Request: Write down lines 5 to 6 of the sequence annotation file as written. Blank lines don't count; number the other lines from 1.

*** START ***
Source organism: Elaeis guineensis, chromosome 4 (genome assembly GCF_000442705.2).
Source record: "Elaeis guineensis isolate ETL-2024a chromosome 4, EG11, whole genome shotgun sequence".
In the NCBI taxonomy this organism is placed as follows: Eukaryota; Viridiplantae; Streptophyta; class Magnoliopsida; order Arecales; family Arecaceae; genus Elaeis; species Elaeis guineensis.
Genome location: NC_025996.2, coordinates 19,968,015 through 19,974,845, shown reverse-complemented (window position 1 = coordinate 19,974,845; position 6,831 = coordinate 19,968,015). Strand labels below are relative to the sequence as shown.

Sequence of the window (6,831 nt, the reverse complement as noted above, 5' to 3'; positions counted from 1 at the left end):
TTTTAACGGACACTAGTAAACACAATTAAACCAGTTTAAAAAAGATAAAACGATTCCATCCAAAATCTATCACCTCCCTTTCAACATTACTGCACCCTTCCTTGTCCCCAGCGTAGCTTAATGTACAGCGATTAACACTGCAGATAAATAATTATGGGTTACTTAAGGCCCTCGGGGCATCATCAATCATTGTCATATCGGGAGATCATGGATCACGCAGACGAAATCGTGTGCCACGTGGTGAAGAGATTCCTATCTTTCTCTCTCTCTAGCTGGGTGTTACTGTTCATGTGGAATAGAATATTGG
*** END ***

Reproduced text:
Sequence of the window (6,831 nt, the reverse complement as noted above, 5' to 3'; positions counted from 1 at the left end):
TTTTAACGGACACTAGTAAACACAATTAAACCAGTTTAAAAAAGATAAAACGATTCCATCCAAAATCTATCACCTCCCTTTCAACATTACTGCACCCTTCCTTGTCCCCAGCGTAGCTTAATGTACAGCGATTAACACTGCAGATAAATAATTATGGGTTACTTAAGGCCCTCGGGGCATCATCAATCATTGTCATATCGGGAGATCATGGATCACGCAGACGAAATCGTGTGCCACGTGGTGAAGAGATTCCTATCTTTCTCTCTCTCTAGCTGGGTGTTACTGTTCATGTGGAATAGAATATTGG